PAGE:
Graham looks through a packet of news releases from the Boeing Company showing a new aircraft scheduled for production.

“Every engine on every one of these planes will have parts made with General Broach tooling,” Graham said.

“And from General Broach machines,” Stover adds.

“That’s pretty big news for a small town,” says Graham.

    - Jan. 4, 2007 
  • Front.tug
    MORENCI pep rallies generally end with a tug of war. The senior class entry, shown above, did not advance to the finals. Griffin Grieder, Alaina Webster, Kyle Long and Jazmin Smith are shown at the front of the rope, giving it their best effort.
  • Accident
    FAYETTE resident Patricia Stambaugh, 64, was declared dead on the scene of a single-vehicle accident Friday morning south of Morenci. Rescue units were called around 9 a.m., but as of Tuesday, law enforcement officers had not yet determined the time of the accident. According to Ohio State Highway Patrol, Stambaugh was driving west on U.S. 20 when her Chevrolet Malibu traveled off the north side of the road and down a steep embankment, coming to rest in Bean Creek (Tiffin River).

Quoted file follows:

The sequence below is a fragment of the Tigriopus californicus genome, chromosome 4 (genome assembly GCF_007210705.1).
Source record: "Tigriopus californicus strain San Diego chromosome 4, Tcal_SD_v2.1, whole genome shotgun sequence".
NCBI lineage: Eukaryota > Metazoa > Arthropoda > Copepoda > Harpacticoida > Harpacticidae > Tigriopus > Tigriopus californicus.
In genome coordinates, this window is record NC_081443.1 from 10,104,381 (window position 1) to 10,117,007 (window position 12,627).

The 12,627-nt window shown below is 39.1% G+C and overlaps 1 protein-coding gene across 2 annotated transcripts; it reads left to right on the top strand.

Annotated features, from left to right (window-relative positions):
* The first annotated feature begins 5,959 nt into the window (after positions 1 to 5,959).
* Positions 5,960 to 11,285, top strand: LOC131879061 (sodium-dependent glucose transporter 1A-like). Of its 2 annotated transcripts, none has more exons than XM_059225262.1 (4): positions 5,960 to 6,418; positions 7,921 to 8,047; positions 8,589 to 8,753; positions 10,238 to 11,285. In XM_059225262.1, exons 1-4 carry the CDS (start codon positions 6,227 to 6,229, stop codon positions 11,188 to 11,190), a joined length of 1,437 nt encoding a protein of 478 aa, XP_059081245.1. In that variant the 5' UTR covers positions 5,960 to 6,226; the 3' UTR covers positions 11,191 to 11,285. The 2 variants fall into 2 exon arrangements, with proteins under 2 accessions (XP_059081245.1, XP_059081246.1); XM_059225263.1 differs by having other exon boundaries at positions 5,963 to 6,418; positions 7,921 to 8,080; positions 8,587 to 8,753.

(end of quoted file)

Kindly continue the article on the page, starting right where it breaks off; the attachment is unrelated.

• Athletic Fields
    SPORTS COMPLEX—Fayette’s outdoor athletic facilities will include three ball fields for summer recreation leagues at the southwest corner of the school. The baseball and softball fields, along with the running track, will be constructed on the east side of the school. Outdoor athletic fields were not part of the new school project from 2007, but voters approved a $1.4 million levy for a school addition and the sports fields last August. Both projects are scheduled to be complete by July 20.